Giving Images Bodies

Hou I-ting

2019 / March

Shen Bo-yi /photos courtesy of Hou I-ting /tr. by Jonathan Barnard

Hou I-ting has long been concerned about the “politics of the body”—how images of the body are shaped and molded. Whether this molding occurs in mass culture, or in the history of art, or in the politics of women’s bodies, or in the ways that global production chains employ workers’ bodies, she asks questions about familiar images and then proceeds to reveal the “shaping mechanisms” involved.



Body as media

Hou I-ting’s creative focus was originally on performance art, in which her own body would engage in various kinds of performances and be recorded in images. For instance, in Usurper, to convey the absurdity of trying to meet society’s body ideals, she mixed and matched her own body parts with those of great beauties or female celebrities, or she ­adopted the poses of cartoon characters and projected images of them onto her own body. In Complexing Body, she took self­ies at traditional markets, and then added embroidery and classic ele­ments from Western art history, thus juxtaposing—in all their contradictory glory—elegance (the history of Western art) with crudeness (traditional Taiwanese markets).

Invisible flesh

In the previously mentioned works of her early period, she mostly used her own body as her creative medium. Yet over time her focus has turned from her own body toward the various behind-the-scenes mechanisms that are manipulating bodies. If her earlier work mainly had a focus on “the performance of the visible body,” then her more recent work could be described as focusing on “the invisible body.”

In her 2015 show Sewing Fields, her “embroidering actions” are no longer hidden as they are in Complexing Body. Rather, the exhibition spotlights the embroidery process, which is usually overlooked by most people, and features workers who punch in with timecards at the start and finish of work. In the past we would have only seen the finished product as a work of art, but here Hou uses this exhibition of her work to revisit “the process of how a work is created,” before touching upon the labor issues involved in the mechanisms of the arts’ creation. The labor involved in creating art formerly was hidden in the product itself, but Hou has used “on site” embroidery and punch cards to offer an “institutional critique” of the hidden mechan­isms endemic to these types of exhibitions.

Images of collective labor

It’s worth mentioning that in contrast to her earlier work, where the artist herself took center stage, in Sewing Fields Hou I-ting does not take the leading role of laborer within the work. Instead, there are also many non-artist laborers who work at the exhibition venue, sewing. This is a form of “de-authorship.” In the series Lík-sú Tsiam-tsílâng, old photos of girls’ schools in Taiwan have been reappropriated. The works look back at history to explore the idea of “collective labor.” The old photos Hou selected mostly capture moments of girls at school collectively practicing the “feminine arts,” where groups of them are engaged in sewing, embroidery, or flower arranging. That past collective work also echoes the current collective work being done in the gallery. Importantly, there is development from the individual’s own body to the politics of the collective. She has left behind the personal experiences of an “author” to move toward “images of the group at labor,” and these group images also blend the labor of the past and the present.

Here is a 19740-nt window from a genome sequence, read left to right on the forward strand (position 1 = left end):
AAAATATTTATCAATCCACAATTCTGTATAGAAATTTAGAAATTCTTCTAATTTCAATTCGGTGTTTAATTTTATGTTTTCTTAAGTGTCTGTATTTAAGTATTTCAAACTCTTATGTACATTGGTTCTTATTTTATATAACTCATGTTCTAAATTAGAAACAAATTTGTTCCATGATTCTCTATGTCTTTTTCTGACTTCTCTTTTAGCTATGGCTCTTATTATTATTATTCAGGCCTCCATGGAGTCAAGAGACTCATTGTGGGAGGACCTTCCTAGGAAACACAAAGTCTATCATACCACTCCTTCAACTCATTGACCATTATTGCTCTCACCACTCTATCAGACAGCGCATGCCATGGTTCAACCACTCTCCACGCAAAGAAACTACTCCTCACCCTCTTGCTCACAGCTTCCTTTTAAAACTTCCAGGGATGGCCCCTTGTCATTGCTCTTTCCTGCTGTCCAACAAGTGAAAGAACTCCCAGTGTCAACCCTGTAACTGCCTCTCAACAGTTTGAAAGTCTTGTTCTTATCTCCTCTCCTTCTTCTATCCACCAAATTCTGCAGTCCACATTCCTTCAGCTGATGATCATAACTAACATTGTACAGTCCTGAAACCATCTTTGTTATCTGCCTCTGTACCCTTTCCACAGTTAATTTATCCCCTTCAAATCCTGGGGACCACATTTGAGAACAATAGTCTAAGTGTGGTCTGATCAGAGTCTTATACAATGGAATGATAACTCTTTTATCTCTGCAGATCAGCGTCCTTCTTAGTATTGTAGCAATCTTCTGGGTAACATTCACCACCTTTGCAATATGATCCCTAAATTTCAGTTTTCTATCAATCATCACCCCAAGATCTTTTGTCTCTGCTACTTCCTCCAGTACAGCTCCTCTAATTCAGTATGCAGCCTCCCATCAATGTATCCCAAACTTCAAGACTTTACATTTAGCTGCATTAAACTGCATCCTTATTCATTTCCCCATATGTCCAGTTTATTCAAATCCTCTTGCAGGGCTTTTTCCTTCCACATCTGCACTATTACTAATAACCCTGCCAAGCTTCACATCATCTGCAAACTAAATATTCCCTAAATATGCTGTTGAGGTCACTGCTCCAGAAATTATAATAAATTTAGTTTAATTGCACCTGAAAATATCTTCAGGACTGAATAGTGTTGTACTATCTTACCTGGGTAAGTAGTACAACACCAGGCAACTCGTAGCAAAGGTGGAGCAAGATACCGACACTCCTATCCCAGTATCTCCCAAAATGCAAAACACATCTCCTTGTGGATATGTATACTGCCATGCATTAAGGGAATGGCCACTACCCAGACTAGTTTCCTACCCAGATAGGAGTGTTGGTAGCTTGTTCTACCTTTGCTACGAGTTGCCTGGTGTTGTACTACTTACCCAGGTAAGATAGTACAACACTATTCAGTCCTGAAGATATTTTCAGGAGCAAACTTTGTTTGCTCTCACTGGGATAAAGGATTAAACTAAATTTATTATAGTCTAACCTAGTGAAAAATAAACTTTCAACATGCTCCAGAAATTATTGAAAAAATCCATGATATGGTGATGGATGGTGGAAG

The synchronicity of time and the production of subjects

With regard to time, apart from the linear time embodied by the clock punching of the labor performers, Lík-sú Tsiam-tsílâng also stitches together a continuum between past and present through the poses of embroiderers. This process of sewing connects those students of the past with the labor performers on site. Precisely in the mixing of past and present, it causes these women whose bodies seem to have been solidi­fied by photography and education to regain their subjectivity via their “looking back into the lens” and “acts of sewing.” These students at a girls’ school are more than simply objects being watched (or being educated). Rather, in the instant of a mutual gaze between the past and the present, they display a new sense of being active subjects. By looking back at the camera, they resist the stiffness of a one-way gaze.

Again giving bodies to images

In short, Hou, via a dynamic dialectical process, takes images frozen in the past and gives them new life, with living, breathing bodies. And these bodies, in contrast to the concrete physicality of her own body as the medium of her early work, are more virtual, historical and political. Meanwhile, they prompt us to consider how our bodies have been molded by historical conditions and to summon new possibilities for collective bodies. 

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繁體 日本語



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文・沈柏逸 写真・侯怡亭 翻訳・山口 雪菜















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